In 1970s Los Angeles, La Llorona is stalking the night - and the children. Ignoring the eerie warning of a troubled mother suspected of child endangerment, a social worker and her own small kids are soon drawn into a frightening supernatural realm.
Their only hope to survive La Llorona's deadly wrath may be a disillusioned priest and the mysticism he practices to keep evil at bay, on the fringes where fear and faith collide.
The Curse of the Weeping Woman, or The Curse of La Llorona as it's called in the overseas markets, is based on Mexican folklore; yet there aren't many Latin American actors (at least not in lead roles). If anything that would have added some authenticity to the film.
The Curse of the Weeping Woman is a very straightforward horror flick that has a very simple plot. There are no deep meanings, no real themes, and no important lessons to be learnt from it. It sets up the premise of *thing exists* quite well, and does put some effort into explaining the lore of the legend to the audience, but as the film progresses, the plot peters out as the jumpscares build in frequency.
That is the backbone of the film; jumpscares. But they take it to the extreme. Every single scene is a chain of potential jumpscare points, and you watch as the character - slowly, in dead silence, alone, unarmed, and generally in the dark - wanders straight into these danger spots. You sit there heart racing, gripping your seat, waiting to see which point will have the jumpscare, seething through the several misdirections until the scare finally happens, and it resets and starts again with no time for rest. As a result, every scene takes forever to go through and does little to build on the plot.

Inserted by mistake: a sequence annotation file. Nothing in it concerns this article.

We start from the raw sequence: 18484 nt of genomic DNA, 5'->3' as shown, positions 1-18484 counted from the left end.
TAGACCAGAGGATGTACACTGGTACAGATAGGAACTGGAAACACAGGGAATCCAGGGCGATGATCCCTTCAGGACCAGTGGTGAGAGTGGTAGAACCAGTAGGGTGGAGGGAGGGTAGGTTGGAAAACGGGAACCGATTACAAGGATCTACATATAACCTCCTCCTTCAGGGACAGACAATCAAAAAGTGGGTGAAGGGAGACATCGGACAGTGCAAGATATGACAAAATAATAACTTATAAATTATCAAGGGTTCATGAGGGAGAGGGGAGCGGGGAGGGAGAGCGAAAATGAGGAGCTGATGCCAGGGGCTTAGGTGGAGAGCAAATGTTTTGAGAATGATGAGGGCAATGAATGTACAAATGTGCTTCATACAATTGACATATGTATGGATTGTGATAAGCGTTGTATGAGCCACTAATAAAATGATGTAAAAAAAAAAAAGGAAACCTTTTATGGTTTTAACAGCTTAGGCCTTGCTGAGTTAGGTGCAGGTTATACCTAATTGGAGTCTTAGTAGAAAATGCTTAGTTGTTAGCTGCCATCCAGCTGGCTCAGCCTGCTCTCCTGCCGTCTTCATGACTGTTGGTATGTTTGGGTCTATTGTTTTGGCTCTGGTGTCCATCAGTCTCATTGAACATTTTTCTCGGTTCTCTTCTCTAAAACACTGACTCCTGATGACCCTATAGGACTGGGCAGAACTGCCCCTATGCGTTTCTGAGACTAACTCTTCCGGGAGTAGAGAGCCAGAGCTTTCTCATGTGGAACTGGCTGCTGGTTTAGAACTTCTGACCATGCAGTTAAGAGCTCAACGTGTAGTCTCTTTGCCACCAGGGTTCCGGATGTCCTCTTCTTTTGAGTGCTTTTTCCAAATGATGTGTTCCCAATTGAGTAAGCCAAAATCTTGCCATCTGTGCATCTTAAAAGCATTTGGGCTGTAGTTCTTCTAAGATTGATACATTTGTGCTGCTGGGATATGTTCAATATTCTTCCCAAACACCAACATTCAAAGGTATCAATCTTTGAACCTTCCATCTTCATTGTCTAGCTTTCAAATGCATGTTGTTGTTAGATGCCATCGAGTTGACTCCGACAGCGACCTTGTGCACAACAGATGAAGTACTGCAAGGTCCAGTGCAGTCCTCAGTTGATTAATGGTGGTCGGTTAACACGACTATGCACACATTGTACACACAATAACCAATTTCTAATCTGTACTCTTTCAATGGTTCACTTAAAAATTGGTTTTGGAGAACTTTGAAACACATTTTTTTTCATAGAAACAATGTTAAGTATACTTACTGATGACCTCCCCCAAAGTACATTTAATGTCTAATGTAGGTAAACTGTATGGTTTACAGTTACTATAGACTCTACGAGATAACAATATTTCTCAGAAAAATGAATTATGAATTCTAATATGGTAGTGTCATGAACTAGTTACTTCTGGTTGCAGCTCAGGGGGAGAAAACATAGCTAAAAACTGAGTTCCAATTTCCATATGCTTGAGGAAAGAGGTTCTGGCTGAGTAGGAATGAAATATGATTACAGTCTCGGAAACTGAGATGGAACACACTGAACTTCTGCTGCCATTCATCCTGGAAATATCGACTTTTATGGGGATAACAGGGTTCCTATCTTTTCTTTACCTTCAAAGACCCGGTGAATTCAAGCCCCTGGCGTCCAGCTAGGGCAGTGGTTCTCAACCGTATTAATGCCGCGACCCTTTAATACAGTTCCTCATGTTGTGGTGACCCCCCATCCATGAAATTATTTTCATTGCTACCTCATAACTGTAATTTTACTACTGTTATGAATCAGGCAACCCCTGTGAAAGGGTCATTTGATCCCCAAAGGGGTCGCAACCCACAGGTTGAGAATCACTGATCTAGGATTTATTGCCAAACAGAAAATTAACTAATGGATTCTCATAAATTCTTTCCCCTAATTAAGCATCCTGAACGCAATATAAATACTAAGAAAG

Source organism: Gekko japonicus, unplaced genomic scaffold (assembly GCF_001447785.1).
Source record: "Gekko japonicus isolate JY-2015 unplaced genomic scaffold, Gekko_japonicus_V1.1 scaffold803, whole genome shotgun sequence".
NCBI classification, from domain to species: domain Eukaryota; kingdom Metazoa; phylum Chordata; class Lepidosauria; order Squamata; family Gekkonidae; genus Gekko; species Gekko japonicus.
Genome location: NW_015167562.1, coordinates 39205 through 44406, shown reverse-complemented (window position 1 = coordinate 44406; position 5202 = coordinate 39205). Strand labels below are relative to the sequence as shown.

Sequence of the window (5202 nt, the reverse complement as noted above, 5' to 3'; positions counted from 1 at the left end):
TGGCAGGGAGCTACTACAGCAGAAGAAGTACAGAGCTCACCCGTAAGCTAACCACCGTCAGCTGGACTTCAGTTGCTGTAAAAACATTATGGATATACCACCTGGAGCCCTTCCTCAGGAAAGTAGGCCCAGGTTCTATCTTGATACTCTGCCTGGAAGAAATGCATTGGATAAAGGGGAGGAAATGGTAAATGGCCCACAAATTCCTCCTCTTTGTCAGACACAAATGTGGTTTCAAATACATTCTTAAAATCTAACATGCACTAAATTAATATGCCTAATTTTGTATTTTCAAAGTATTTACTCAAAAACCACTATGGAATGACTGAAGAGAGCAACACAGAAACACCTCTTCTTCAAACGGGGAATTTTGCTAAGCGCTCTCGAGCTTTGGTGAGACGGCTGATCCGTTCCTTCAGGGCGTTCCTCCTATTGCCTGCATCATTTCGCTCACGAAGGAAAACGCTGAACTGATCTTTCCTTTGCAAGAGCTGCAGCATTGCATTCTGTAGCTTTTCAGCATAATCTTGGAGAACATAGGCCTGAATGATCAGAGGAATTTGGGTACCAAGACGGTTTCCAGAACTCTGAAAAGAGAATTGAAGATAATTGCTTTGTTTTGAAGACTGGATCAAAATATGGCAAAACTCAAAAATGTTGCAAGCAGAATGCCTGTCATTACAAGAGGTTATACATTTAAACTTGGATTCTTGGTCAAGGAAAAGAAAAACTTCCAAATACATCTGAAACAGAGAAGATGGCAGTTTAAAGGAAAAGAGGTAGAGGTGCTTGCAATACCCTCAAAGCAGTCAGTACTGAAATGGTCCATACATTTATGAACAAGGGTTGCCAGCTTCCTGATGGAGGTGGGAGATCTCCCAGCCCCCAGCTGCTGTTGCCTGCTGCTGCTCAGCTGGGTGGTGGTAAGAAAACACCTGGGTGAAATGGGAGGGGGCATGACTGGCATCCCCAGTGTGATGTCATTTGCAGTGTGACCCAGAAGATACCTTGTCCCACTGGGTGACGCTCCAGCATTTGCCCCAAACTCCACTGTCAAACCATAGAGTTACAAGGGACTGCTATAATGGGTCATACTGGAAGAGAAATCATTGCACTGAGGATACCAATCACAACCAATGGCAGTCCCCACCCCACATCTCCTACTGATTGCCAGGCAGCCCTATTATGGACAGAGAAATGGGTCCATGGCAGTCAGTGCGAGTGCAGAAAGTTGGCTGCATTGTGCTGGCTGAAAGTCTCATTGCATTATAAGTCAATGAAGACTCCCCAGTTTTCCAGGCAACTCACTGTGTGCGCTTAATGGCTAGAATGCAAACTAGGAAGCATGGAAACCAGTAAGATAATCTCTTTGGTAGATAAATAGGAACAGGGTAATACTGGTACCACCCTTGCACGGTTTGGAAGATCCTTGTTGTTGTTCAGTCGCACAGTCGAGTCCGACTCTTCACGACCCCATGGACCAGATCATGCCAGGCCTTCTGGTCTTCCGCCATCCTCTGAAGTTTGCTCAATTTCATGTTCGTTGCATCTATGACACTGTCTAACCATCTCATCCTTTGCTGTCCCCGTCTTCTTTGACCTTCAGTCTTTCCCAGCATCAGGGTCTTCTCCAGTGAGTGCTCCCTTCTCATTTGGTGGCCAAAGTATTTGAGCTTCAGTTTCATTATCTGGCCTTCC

The length of these jumpscare scenes will either be a selling point or a breaking point. For the group of people in the theatre with me, The Curse of the Weeping Woman almost became a screening of The Room (which was released 16 years ago and still has regular screenings) because some of the characters choices are just so laughable. Once one member of the audience cries out in frustration the whole audience starts to join in; yelling when doors and windows are left unlocked, children are left unattended, or people walk into a dark room to investigate a sound. Like a strange bonding experience, the horror takes on entertainment value for those that are just looking to have fun. If you are an avid horror fan, however, you will glean nothing from this film. It has all of the horror cliches, some well done, some creative, but most come off bland, at it does nothing to add to the genre.
The casting did work quite well. Having a Caucasian in the lead role was a bit annoying as you have to waste time with more jumpscares trying to get through the "doubt" stage in the second act, but overall, the set-up of the characters did a good job at creating characters that you cared about. While there was no real stand-out performance from the child actors, they were good in that they weren't overly annoying as many kids in horror films tend to be. There were certainly some questionable decisions on their part, but in general, they were satisfactory. Patricia Velásquez and Raymond Cruz were the best performances from the side of the adults with Velásquez providing a very emotional display, and Cruz adding in some nice dry humour.
his film is a part of The Conjuring universe, but apart from a couple of scenes with a character from the first Annabelle film, The Curse of the Weeping Woman is its own standalone film.
It's well-shot with some nice cinematography and an easy-to-follow story that manages to keep you engaged right the way through, but it does not add anything new to the genre and is far too reliant on jumpscares. Nothing worth critiquing, but The Curse of the Weeping Woman is great if you want to laugh at some scares with a bunch of mates.
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